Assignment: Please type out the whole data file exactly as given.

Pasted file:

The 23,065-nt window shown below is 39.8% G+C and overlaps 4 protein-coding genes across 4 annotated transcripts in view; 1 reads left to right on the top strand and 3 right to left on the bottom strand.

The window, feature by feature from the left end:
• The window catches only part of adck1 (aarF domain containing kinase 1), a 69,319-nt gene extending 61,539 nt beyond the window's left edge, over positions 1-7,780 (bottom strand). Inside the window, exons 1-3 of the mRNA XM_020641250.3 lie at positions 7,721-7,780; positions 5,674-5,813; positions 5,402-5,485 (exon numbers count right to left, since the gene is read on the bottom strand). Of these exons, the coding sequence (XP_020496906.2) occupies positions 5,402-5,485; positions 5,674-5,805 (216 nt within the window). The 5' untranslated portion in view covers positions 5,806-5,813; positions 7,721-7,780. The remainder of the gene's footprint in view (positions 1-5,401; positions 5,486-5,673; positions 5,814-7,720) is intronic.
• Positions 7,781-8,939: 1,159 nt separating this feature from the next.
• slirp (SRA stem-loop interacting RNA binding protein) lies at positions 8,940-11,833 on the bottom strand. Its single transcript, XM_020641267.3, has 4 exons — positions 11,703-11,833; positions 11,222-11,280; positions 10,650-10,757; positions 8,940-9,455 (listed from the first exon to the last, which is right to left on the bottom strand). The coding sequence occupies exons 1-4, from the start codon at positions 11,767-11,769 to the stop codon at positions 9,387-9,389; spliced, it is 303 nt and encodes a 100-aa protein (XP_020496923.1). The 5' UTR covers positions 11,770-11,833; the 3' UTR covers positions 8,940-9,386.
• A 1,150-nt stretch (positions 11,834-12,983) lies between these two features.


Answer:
The 23,065-nt window shown below is 39.8% G+C and overlaps 4 protein-coding genes across 4 annotated transcripts in view; 1 reads left to right on the top strand and 3 right to left on the bottom strand.

The window, feature by feature from the left end:
• The window catches only part of adck1 (aarF domain containing kinase 1), a 69,319-nt gene extending 61,539 nt beyond the window's left edge, over positions 1-7,780 (bottom strand). Inside the window, exons 1-3 of the mRNA XM_020641250.3 lie at positions 7,721-7,780; positions 5,674-5,813; positions 5,402-5,485 (exon numbers count right to left, since the gene is read on the bottom strand). Of these exons, the coding sequence (XP_020496906.2) occupies positions 5,402-5,485; positions 5,674-5,805 (216 nt within the window). The 5' untranslated portion in view covers positions 5,806-5,813; positions 7,721-7,780. The remainder of the gene's footprint in view (positions 1-5,401; positions 5,486-5,673; positions 5,814-7,720) is intronic.
• Positions 7,781-8,939: 1,159 nt separating this feature from the next.
• slirp (SRA stem-loop interacting RNA binding protein) lies at positions 8,940-11,833 on the bottom strand. Its single transcript, XM_020641267.3, has 4 exons — positions 11,703-11,833; positions 11,222-11,280; positions 10,650-10,757; positions 8,940-9,455 (listed from the first exon to the last, which is right to left on the bottom strand). The coding sequence occupies exons 1-4, from the start codon at positions 11,767-11,769 to the stop codon at positions 9,387-9,389; spliced, it is 303 nt and encodes a 100-aa protein (XP_020496923.1). The 5' UTR covers positions 11,770-11,833; the 3' UTR covers positions 8,940-9,386.
• A 1,150-nt stretch (positions 11,834-12,983) lies between these two features.